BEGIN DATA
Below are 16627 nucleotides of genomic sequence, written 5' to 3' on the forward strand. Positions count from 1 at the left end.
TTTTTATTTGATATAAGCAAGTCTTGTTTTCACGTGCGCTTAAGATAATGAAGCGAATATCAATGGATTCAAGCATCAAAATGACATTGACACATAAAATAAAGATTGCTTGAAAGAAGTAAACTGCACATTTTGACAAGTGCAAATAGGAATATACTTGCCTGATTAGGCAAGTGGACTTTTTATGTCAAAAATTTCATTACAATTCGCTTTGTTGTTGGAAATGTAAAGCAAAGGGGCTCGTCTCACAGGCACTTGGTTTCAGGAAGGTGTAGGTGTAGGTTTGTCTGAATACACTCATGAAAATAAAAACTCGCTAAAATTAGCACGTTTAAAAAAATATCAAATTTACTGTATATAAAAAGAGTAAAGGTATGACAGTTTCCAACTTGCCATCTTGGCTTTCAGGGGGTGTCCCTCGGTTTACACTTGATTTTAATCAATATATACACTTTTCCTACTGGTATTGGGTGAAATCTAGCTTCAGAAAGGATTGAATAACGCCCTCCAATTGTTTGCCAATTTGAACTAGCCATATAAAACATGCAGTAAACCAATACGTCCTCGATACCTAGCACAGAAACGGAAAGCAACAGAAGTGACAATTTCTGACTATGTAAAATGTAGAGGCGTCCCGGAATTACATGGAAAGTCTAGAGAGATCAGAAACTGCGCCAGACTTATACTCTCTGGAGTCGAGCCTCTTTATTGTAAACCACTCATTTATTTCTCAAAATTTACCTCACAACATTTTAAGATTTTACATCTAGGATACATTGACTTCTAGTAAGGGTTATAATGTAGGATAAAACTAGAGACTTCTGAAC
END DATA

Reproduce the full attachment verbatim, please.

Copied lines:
Below are 16627 nucleotides of genomic sequence, written 5' to 3' on the forward strand. Positions count from 1 at the left end.
TTTTTATTTGATATAAGCAAGTCTTGTTTTCACGTGCGCTTAAGATAATGAAGCGAATATCAATGGATTCAAGCATCAAAATGACATTGACACATAAAATAAAGATTGCTTGAAAGAAGTAAACTGCACATTTTGACAAGTGCAAATAGGAATATACTTGCCTGATTAGGCAAGTGGACTTTTTATGTCAAAAATTTCATTACAATTCGCTTTGTTGTTGGAAATGTAAAGCAAAGGGGCTCGTCTCACAGGCACTTGGTTTCAGGAAGGTGTAGGTGTAGGTTTGTCTGAATACACTCATGAAAATAAAAACTCGCTAAAATTAGCACGTTTAAAAAAATATCAAATTTACTGTATATAAAAAGAGTAAAGGTATGACAGTTTCCAACTTGCCATCTTGGCTTTCAGGGGGTGTCCCTCGGTTTACACTTGATTTTAATCAATATATACACTTTTCCTACTGGTATTGGGTGAAATCTAGCTTCAGAAAGGATTGAATAACGCCCTCCAATTGTTTGCCAATTTGAACTAGCCATATAAAACATGCAGTAAACCAATACGTCCTCGATACCTAGCACAGAAACGGAAAGCAACAGAAGTGACAATTTCTGACTATGTAAAATGTAGAGGCGTCCCGGAATTACATGGAAAGTCTAGAGAGATCAGAAACTGCGCCAGACTTATACTCTCTGGAGTCGAGCCTCTTTATTGTAAACCACTCATTTATTTCTCAAAATTTACCTCACAACATTTTAAGATTTTACATCTAGGATACATTGACTTCTAGTAAGGGTTATAATGTAGGATAAAACTAGAGACTTCTGAAC